Two people here suggests L'avrò chiamata - but I thought only participles that follows conjugations of essere needed to conform to the object. I am confused now...
In regards to past participles: "It's endings have to agree with the subject (in the case of verbs taking the auxiliary essere) or sometimes the object of the verb..." Taken from "Modern Italian Grammar" by Proudfoot and Cardo. There you go clear as mud. I think that with essere past participles agree with the subject and with avere they agree with the object.
L'avrò chiamatO tutta la settimana. => I will have called HIM all week long.
L'avrò chiamatA tutta la settimana. => I will have called HER all week long.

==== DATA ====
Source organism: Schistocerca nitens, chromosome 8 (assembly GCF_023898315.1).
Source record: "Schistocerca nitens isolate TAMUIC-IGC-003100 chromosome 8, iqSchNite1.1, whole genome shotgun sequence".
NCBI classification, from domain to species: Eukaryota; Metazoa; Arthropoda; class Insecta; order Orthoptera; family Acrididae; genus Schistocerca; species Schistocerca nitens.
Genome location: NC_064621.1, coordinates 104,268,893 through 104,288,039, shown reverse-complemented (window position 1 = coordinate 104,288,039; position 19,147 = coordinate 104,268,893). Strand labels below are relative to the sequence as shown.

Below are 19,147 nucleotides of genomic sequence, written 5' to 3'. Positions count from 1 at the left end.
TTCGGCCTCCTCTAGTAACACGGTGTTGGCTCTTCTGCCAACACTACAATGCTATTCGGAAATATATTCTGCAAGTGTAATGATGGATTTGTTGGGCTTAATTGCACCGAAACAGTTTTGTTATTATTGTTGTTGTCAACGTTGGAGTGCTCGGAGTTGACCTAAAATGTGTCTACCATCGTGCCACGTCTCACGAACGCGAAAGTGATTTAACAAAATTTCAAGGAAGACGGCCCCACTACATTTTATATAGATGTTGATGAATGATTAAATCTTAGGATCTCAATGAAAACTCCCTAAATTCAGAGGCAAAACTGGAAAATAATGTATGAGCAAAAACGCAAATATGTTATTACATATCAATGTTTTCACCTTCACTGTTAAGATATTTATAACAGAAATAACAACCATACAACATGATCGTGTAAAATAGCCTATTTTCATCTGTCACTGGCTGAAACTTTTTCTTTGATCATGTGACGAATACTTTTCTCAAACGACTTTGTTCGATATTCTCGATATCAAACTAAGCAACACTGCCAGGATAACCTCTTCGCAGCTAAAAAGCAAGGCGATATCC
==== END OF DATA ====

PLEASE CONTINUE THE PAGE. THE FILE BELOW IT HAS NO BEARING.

This was covered previously in the Clitics section (ARRGGGH! Bad memories).
In the compound tenses, the past participle must agree with the third person direct object pronouns ("lo", "la", "li", and "le" ) . Agreement is OPTIONAL for "mi", "ti", "ci", and "vi".
The pronouns "lo" and "la" become "l + apostrophe" before a vowel: "l'avrò".
The pronouns "li" and "le" do not elide: "Li avrò chiamati" and "Le avrò chiamate". Good question!
I tried "every week" but now think that would be "tutte le settimane". Am I correct?
I don't see any indication that it has to be "him". But it won't accept my "her" answer
The word "long" at the end of the sentence is superfluous; in English (at least in American English) we would say "I will have.... all week" The extra word "long" is implied and would typically be omitted. The phrase "tutta la settimana" is typically translated as "all week" or "the whole week". My answer should not have been marked wrong for omitting "long".